Strict Standards: Non-static method Typography::encode_email() should not be called statically, assuming $this from incompatible context in /home/jochta/public_html/weblog/scheme/core/core.functions.php on line 663
LEJOG 2009

Wednesday, June 10, 2009

One Week Later

Blimey, can’t believe it’s been a week since we crossed the finishing line at John o’Groats! The train journey home was long and boring, it was more painful being sat down on the trains for so long then it was cycling every day. And the cycle facilities on Pendolino trains is pitiful, each station invited us as being an NCN interchange yet the provision for cycles on the trains is pathetic.

So what did we learn from 17 days cycling the entire length of the country? It’s quite an achievement, around 2000-4000 people a year do it by various means apparently, this makes it much rarer than completing a marathon for example. The train journey really puts it into perspective just how far you have cycled.

To be fair though, in my opinion if you’re reasonably fit and have done a decent amount of training and are happy to cycle 70 miles, get up in the morning and cycle 70 more then it isn’t as hard as you might imagine it to be. Carrying all of the camping gear and fully laden with four panniers, a bar bag and a tent is heavy (we were told we were mad more than once) and tough work. I would not want to do 100 miles a day laden like that, 70 was enough.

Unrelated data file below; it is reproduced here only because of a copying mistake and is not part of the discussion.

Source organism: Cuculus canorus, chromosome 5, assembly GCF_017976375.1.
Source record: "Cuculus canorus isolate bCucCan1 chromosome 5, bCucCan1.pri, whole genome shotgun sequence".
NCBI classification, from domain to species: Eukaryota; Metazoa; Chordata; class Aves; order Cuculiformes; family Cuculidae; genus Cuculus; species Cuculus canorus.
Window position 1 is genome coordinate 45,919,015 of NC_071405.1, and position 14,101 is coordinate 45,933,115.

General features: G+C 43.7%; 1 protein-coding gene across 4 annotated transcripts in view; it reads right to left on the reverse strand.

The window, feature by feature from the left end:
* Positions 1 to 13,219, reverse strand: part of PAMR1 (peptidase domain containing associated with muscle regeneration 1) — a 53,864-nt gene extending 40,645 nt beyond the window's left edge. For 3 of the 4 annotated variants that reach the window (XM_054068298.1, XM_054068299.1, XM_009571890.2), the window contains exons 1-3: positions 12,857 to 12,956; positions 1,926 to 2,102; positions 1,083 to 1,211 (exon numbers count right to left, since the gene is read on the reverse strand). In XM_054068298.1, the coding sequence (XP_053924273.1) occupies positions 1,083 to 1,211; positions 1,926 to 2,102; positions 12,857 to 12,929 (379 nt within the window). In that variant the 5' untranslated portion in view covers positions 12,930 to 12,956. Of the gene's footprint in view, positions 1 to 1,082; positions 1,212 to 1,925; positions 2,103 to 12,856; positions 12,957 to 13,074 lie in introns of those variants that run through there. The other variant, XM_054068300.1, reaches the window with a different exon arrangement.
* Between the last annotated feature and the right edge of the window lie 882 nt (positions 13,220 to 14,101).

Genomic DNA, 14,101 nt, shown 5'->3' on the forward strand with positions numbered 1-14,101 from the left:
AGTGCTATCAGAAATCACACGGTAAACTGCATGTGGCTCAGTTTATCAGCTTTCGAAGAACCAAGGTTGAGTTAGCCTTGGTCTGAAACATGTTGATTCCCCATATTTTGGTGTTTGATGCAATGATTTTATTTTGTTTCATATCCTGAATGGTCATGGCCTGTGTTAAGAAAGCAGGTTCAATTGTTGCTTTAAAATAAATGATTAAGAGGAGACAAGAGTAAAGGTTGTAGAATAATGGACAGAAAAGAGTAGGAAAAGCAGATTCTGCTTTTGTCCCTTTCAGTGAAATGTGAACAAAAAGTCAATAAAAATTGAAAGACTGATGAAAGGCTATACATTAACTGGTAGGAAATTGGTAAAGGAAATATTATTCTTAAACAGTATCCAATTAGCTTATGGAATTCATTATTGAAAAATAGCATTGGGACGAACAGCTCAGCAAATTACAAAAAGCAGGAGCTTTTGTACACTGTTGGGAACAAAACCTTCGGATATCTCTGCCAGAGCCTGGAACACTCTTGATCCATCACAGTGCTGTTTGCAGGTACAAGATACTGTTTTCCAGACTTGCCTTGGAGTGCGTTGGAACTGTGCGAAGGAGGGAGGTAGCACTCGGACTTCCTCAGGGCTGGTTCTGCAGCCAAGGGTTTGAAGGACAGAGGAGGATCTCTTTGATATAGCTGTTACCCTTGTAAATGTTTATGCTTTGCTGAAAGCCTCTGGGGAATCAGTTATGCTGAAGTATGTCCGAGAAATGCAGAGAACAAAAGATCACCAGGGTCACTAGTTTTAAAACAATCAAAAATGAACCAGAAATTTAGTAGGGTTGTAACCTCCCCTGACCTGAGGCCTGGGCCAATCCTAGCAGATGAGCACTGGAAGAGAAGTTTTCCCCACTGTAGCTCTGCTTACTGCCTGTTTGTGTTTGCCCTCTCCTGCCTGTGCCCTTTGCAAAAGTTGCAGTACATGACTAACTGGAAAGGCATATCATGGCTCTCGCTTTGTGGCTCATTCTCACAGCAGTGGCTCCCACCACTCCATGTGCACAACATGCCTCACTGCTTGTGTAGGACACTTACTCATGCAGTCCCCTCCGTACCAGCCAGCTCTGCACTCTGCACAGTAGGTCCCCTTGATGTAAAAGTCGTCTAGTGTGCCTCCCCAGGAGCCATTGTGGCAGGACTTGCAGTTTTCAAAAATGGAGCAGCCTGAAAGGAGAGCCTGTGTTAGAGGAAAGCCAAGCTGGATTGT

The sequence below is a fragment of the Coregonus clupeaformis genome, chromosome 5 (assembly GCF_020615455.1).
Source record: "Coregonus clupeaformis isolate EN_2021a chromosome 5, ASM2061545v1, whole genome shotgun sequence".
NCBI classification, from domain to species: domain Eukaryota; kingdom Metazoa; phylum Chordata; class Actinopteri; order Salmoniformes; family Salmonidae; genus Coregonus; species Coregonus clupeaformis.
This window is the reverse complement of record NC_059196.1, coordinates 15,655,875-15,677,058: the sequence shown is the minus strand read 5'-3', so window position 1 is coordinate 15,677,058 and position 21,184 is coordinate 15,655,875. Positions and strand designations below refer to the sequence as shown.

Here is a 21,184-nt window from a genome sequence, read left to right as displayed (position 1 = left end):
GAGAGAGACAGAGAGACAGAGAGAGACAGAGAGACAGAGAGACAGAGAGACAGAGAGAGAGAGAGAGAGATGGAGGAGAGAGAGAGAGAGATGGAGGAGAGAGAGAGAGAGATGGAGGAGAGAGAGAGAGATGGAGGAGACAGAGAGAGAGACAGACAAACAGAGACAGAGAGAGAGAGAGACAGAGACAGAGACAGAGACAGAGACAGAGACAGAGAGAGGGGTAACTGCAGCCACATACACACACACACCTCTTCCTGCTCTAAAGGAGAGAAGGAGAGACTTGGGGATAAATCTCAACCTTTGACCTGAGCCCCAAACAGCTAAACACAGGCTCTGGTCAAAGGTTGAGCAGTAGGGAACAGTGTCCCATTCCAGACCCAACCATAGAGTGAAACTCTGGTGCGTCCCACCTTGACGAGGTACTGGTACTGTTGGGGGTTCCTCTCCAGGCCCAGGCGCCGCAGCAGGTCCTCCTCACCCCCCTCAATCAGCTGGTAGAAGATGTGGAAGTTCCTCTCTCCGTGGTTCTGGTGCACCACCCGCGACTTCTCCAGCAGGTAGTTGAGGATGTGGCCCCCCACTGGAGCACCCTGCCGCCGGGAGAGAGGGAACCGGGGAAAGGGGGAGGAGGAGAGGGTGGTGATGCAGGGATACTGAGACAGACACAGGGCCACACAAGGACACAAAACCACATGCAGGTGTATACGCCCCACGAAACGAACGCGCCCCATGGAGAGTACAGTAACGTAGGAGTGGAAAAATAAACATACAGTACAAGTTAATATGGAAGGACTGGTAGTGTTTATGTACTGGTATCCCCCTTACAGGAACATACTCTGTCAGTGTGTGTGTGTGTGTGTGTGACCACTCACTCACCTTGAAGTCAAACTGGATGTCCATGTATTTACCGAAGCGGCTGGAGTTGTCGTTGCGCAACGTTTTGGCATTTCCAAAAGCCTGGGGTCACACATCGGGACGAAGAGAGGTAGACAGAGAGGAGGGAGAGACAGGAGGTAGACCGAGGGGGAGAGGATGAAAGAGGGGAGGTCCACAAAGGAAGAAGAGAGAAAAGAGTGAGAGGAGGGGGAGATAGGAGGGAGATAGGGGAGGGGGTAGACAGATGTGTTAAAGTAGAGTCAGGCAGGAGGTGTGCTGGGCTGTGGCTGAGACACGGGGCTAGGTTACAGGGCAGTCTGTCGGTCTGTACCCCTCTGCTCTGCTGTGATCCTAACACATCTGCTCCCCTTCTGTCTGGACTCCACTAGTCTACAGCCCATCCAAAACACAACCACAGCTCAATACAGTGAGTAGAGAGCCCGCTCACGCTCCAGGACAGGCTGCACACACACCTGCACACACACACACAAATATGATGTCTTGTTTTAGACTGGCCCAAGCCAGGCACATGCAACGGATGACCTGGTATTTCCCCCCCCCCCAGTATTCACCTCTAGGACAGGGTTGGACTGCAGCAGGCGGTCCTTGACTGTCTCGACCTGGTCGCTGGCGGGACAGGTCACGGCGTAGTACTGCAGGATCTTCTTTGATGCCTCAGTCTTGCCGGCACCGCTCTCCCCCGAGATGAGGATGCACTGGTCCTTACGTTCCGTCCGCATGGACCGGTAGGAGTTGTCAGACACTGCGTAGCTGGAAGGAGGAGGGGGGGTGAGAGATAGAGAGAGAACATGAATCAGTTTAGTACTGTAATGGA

The first few days we were excited and didn’t really notice the up and down nature of the cycling, Cornwall and Devon have many short steep hills. Once you get further north and certainly into Scotland the terrain is much more one or two big climbs per day and nothing else. Also after each day in the beginning you are tired and want to sleep, the length of my blog posts reflects this I think. In the mornings you feel a bit sluggish and we set off later as we prepared for the day ahead. It took us about 3 or 4 days to say to each other, right we know we can do this now. You need to get those first few days under your belt and get into the routine, stick at it if it gets tough as it definitely gets easier.

By the time we got to Scotland we had definitely got fitter, we were tired after 60ish miles and glad to reach the campsite and stop but after a shower and something to eat, we felt fine again and were up and ready to do another 70 miles in the morning.

I’m glad we did two short days to start, that was perfect planning. Get off the train and cycle to Land’s End. Do what you need to do there and then do 20 miles and camp. That left us 50 miles to do on Day 2. This was much preferable to camping at Land’s End and then doing 70 miles on the first day I think. It got us into the cycling a bit more gently.

Would I change the route we took? I had spent quite a bit of time tweaking the route, using various online sources and routes. I think it was spot on for 95% of the trip. We avoided nearly all of the main roads, and barely touched an A-road until we got to Scotland by which time they were so quiet it didn’t matter anyway. I would definitely avoid Bristol if I were doing it again, much better would be to cross the Avon using the M5 bridge and go through Avonmouth. Bristol was busy and hilly, by far the hilliest city/town we went through. The only other change I would make would be to use the A82 along Loch Lochy rather than the Clunes forest track, that was harder work than necessary.